As summer approaches, it is a great time to review safety tips that allow children to both enjoy the outdoors and minimize their risk of injury and death.
The leading cause of death in children ages 1-4 is unintentional drowning. It is also the second leading cause of death for children through age 14. Home swimming pools are the most common place for drowning to occur in children younger than five. Children younger than 5 who drown were last seen at their home, had been out of sight for less than five minutes, and were in the care of one or more parents at the time of the accident. Diligent direct supervision when children are around any body of water, including hot tubs and drainage or irrigation ditches is vital.
The most important factor in protecting young children in the water is direct supervision. Have a specific individual assigned and clear communication on any changes in that assignment.
Barriers also help keep children safe whenever they are not supposed to be in the water. Four-sided pool isolation fencing with secure self-latching gates reduces the risk of childhood drowning by 83 percent when compared to three-sided property-line fencing. Anti-entrapment devices placed on pool drains decrease the risk of death and accidents in children.
In addition, participation in formal swimming lessons can reduce the risk of drowning by 88 percent among children 1-4 years of age. You can call your local recreation department to sign your children up for swimming lessons. However, lessons do not replace the need for constant, direct supervision when your child is near or in the water.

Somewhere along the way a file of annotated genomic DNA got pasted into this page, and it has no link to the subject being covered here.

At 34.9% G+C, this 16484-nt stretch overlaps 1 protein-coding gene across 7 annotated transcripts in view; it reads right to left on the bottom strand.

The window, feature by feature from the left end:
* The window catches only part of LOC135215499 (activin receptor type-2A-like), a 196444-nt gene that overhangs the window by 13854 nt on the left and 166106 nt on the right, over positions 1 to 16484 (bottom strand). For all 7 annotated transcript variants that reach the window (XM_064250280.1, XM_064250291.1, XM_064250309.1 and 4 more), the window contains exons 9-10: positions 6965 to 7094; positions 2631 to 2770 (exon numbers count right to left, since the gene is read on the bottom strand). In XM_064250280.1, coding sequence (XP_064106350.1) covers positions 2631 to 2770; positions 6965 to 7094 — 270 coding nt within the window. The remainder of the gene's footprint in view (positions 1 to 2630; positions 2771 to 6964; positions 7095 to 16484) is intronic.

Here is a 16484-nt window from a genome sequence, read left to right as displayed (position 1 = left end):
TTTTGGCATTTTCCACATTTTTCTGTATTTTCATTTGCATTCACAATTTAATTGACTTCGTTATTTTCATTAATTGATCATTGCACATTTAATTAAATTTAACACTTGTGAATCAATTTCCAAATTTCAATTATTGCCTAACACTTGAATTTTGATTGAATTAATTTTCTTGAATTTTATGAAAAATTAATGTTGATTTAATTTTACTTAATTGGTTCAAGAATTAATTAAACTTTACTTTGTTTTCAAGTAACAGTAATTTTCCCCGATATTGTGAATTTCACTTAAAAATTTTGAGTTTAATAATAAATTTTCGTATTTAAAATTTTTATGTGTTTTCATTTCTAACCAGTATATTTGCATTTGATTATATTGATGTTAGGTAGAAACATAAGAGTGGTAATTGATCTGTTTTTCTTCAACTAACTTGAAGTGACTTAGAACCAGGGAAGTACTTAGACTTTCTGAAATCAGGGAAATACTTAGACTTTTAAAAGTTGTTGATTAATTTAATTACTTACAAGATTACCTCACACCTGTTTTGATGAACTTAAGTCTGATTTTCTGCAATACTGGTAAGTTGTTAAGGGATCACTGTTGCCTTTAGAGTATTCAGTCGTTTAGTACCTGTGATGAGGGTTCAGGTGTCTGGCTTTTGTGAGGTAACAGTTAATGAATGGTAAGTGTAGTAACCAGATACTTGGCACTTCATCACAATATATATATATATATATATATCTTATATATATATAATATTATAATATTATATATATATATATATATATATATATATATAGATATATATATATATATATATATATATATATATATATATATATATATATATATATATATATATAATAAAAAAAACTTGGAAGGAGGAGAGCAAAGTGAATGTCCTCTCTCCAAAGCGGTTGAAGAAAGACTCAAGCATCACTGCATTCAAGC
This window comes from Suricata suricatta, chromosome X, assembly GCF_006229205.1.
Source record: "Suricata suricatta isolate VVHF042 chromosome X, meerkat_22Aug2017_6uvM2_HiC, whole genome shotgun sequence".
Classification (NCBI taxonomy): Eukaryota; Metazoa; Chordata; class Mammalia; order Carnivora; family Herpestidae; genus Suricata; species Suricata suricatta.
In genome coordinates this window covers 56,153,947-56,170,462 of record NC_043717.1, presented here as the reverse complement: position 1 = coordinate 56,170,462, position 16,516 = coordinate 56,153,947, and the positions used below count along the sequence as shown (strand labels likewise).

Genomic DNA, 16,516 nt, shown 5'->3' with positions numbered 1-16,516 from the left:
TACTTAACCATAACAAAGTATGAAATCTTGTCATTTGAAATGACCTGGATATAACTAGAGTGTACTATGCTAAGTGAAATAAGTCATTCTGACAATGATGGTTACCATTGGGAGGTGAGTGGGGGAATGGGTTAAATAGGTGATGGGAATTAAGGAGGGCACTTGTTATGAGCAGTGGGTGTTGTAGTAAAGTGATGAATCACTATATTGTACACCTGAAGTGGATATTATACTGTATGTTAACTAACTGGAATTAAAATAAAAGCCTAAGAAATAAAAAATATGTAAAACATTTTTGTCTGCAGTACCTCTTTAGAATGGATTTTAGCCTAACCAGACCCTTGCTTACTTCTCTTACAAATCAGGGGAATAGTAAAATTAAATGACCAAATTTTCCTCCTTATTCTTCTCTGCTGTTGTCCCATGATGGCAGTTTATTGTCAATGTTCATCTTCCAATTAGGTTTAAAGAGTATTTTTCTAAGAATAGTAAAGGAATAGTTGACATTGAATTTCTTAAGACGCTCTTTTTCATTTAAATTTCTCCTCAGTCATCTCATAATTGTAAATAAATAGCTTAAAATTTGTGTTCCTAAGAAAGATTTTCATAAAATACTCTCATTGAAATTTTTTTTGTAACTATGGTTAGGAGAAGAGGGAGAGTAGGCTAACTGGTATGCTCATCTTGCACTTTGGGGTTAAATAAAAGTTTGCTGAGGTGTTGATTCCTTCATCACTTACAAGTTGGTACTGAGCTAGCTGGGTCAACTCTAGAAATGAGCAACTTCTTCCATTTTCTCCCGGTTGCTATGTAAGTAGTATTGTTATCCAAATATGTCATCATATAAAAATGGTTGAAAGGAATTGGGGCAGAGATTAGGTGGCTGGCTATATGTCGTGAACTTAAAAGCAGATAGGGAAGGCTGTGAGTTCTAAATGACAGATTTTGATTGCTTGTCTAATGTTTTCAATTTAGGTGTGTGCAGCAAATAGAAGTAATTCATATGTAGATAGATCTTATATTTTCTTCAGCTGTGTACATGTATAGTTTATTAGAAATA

Do not allow young children to use air-filled or foam toys, such as "water wings," "noodles," or inner-tubes in place of life jackets. These floatation devices give the child and parent a false sense of security and can actually cause individuals to flip over into the water.
Life jackets are the recommendation, but make certain it is approved by the U.S. Coast Guard. Remember, it is the law to have all children in life jackets while using any watercraft. It's not enough for children to have them available in the boat. It only takes a few seconds for an accident to occur.
In addition, it is wise to clean up flotation devices and other toys immediately after use when swimming so children are not tempted to re-enter the pool area unsupervised.
The percentage of drowning in natural water (lakes, rivers or oceans) increases with age, with 65 percent occurring in children 15 years and older. Over 90 percent of victims who died drowning during boating related accidents were not wearing a life jacket. And 50 percent of adolescent and adult deaths that occurred in water recreation were associated with alcohol use. Alcohol influences balance, coordination and judgment and its effects are enhanced by sun exposure and heat.
Take the extra time and effort to make sure everyone uses life jackets while enjoying water activities this summer.
Connie Berglund is Family Nurse Practitioner at Grand River Student Health Center.